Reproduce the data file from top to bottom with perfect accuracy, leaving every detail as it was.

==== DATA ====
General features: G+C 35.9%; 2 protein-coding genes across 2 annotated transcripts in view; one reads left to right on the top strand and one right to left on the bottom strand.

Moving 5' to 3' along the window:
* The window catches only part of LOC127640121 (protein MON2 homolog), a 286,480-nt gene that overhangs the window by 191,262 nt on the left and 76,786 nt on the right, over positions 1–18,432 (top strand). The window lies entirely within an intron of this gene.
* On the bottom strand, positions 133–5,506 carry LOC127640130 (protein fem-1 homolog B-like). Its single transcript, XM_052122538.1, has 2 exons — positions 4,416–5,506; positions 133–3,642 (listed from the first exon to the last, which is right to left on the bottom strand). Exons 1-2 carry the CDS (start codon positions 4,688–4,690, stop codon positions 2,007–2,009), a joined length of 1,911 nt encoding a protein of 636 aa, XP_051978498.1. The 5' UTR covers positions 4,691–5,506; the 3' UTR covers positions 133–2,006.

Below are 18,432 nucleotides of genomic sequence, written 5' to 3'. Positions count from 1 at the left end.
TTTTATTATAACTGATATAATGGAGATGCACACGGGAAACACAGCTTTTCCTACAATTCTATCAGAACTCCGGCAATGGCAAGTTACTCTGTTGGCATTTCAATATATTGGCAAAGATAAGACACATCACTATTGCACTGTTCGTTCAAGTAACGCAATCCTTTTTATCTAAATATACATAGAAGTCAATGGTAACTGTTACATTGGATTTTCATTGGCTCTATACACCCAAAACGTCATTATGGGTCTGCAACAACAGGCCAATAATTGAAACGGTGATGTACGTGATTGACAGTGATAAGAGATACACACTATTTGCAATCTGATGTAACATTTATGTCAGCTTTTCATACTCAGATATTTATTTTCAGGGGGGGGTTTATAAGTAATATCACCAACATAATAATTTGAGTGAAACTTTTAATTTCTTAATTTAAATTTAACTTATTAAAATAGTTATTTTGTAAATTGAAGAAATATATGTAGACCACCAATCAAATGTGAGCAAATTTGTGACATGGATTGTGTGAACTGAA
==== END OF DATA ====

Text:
General features: G+C 35.9%; 2 protein-coding genes across 2 annotated transcripts in view; one reads left to right on the top strand and one right to left on the bottom strand.

Moving 5' to 3' along the window:
* The window catches only part of LOC127640121 (protein MON2 homolog), a 286,480-nt gene that overhangs the window by 191,262 nt on the left and 76,786 nt on the right, over positions 1–18,432 (top strand). The window lies entirely within an intron of this gene.
* On the bottom strand, positions 133–5,506 carry LOC127640130 (protein fem-1 homolog B-like). Its single transcript, XM_052122538.1, has 2 exons — positions 4,416–5,506; positions 133–3,642 (listed from the first exon to the last, which is right to left on the bottom strand). Exons 1-2 carry the CDS (start codon positions 4,688–4,690, stop codon positions 2,007–2,009), a joined length of 1,911 nt encoding a protein of 636 aa, XP_051978498.1. The 5' UTR covers positions 4,691–5,506; the 3' UTR covers positions 133–2,006.

Below are 18,432 nucleotides of genomic sequence, written 5' to 3'. Positions count from 1 at the left end.
TTTTATTATAACTGATATAATGGAGATGCACACGGGAAACACAGCTTTTCCTACAATTCTATCAGAACTCCGGCAATGGCAAGTTACTCTGTTGGCATTTCAATATATTGGCAAAGATAAGACACATCACTATTGCACTGTTCGTTCAAGTAACGCAATCCTTTTTATCTAAATATACATAGAAGTCAATGGTAACTGTTACATTGGATTTTCATTGGCTCTATACACCCAAAACGTCATTATGGGTCTGCAACAACAGGCCAATAATTGAAACGGTGATGTACGTGATTGACAGTGATAAGAGATACACACTATTTGCAATCTGATGTAACATTTATGTCAGCTTTTCATACTCAGATATTTATTTTCAGGGGGGGGTTTATAAGTAATATCACCAACATAATAATTTGAGTGAAACTTTTAATTTCTTAATTTAAATTTAACTTATTAAAATAGTTATTTTGTAAATTGAAGAAATATATGTAGACCACCAATCAAATGTGAGCAAATTTGTGACATGGATTGTGTGAACTGAA